Other Proposed Natural Treatments
- Antioxidant Vitamins
- Branched-chain Amino Acids (BCAAs)
- Coenzyme Q 10
- Cystoseira canariensis
- Deer Antler
- Dehydroepiandrosterone (DHEA)
- Dihydroxyacetone Pyruvate (DHAP)
- Gamma Oryzanol
- Human Growth Hormone Enhancers
- Lipoic Acid
- Low Glycemic Index Diet
- Ma Huang (Ephedra)
- Medium-Chain Triglycerides (MCTs)
- Ornithine Alpha-Ketoglutarate (OKG)
- Panax notoginseng
- Pantothenic Acid/Pantethine
- Rhodiola rosea
- Tribulus terrestris
- Whey Protein
In the competitive world of sports, the smallest advantage can make an enormous difference in the outcome of a contest. A substance that improves an athlete's strength, speed, or endurance is called an ergogenic aid.
The most effective ergogenic aids are both dangerous and illegal: stimulants, anabolic steroids, and human growth hormone. Numerous natural options are marketed as alternatives. In this article, we explore the many supplements used in the hopes of improving sports performance.
Principal Proposed Natural Treatments
Creatine, one of the best-selling and best-documented supplements for enhancing athletic performance, is a naturally occurring substance that plays an important role in the production of energy in the body. The body converts creatine to phosphocreatine, a form of stored energy used by muscles. In theory, taking supplemental creatine will build up a reserve of phosphocreatine in the muscles to help them perform on demand. Supplemental creatine may also help the body make new phosphocreatine faster when it has been used up by intense activity.
However, the balance of current evidence suggests that that if creatine supplements have any benefit for sports performance, it is slight and limited to highly specific forms of exercise.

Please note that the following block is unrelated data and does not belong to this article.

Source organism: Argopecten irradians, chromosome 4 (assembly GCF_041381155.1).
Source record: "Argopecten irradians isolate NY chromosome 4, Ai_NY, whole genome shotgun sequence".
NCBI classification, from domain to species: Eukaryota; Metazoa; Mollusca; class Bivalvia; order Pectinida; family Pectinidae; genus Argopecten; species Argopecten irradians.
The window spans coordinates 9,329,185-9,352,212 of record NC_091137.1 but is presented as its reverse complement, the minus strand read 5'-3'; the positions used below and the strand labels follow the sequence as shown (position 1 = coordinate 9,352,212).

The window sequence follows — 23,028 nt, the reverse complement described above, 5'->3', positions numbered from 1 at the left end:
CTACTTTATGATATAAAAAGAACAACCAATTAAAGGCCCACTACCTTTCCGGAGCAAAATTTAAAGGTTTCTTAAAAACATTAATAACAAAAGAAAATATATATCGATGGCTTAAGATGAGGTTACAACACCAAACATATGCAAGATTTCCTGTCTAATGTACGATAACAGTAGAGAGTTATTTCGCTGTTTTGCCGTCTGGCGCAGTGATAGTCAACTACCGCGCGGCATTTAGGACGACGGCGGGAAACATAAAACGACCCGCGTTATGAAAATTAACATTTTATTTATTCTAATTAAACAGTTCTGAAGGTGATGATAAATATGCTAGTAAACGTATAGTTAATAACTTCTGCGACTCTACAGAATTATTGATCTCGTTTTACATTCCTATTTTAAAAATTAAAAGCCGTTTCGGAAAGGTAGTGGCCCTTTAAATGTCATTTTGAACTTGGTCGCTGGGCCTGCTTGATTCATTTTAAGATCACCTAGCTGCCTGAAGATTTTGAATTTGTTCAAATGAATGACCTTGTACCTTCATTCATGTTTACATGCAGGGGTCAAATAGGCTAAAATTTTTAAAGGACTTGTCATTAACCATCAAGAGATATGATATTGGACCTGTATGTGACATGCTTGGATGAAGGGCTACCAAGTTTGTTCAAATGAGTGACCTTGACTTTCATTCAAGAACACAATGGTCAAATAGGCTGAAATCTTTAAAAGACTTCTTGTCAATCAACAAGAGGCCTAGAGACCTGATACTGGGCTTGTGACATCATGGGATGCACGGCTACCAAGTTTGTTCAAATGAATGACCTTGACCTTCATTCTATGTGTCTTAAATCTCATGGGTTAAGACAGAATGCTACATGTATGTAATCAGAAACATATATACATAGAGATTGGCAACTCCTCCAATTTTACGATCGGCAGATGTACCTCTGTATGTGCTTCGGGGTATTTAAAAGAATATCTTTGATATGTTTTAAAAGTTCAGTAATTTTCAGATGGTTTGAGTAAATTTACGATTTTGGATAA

Several small double-blind studies have found that creatine can improve performance in exercises that involve repeated short bursts of high-intensity activity with intervening rest periods of adequate length.
Interestingly, none of the women enrolled in the study showed any improvement with the creatine supplement. The authors of this study noted that women normally have more creatine in their muscle tissue than men do, so perhaps creatine supplementation (at least at this level) is not of benefit to women, as it appears to be for men. Further research is needed to fully understand the difference between the genders in response to creatine.
The contradictory results seen in these small trials suggest that creatine offers at most a very modest sports performance benefit. For more information, including dosage and safety issues, see the full Creatine article.
In another controlled study reported in the same article, 32 male volunteers took either 3 g of HMB or placebo daily, and then lifted weights for 2 or 3 hours daily, 6 days a week for 7 weeks. The HMB group saw a significantly greater increase in bench-press strength than the placebo group. However, there was no significant difference in body weight or fat mass by the end of the study.